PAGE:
What if something happens to my preceptor during my rotation?

If another staff member is not available to take over as preceptor, then you will be transferred to another facility to complete the rotation requirements.


How do I prepare for the Registration Exam for Dietitians?

Graduates of the Supervised Practice are able to use the materials they accumulated in their SP to study for the registration exam. There are review courses available such as the Jean Inman Review, online resources such as DietitianExam.com, and many other resources available to study for the exam. You will be given more information on the best resources to use to prepare for the exam throughout the Supervised Practice. The SP begins preparing students for the RD Exam during the Orientation Program in mid-August. We provide online RD exam questions that you take as a pre and post-test during the Supervised Practice. A study guide is available from the Academy of Nutrition and Dietetics at: www.eatright.org/6442465238/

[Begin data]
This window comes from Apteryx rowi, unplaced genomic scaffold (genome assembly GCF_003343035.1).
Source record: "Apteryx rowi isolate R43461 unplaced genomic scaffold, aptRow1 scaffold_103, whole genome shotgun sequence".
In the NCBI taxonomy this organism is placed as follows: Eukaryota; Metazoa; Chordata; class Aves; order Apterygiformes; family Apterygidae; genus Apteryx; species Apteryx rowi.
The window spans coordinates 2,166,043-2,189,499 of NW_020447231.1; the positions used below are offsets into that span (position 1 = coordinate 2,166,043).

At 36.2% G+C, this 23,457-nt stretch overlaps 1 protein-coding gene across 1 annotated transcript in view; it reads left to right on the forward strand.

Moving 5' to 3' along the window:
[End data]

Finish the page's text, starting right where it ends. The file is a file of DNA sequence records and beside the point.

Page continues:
When do I take the Registration Examination for Dietitians?

The Registration Examination for Dietitians is taken after you have successfully completed the Supervised Practice. The registration exam is offered in a computer based format and is administered by ACT at testing centers throughout the U.S. For more information on the exam, read this fact sheet from the Commission on Dietetic Registration. http://www.cdrnet.org/certifications/rddtr/cbtfaq.cfm

 

Computer Based Testing Fact Sheet

http://cdrnet.org/certifications/computer-based-testing-fact-sheet

Q. Why did CDR choose to implement computerized testing for its entry-level examinations?

A. The Commission made the decision to implement computerized testing for the entry-level examinations because it recognized the many advantages it offers to examinees. These include:

  • Flexible test administration dates; examinees can schedule testing throughout the year;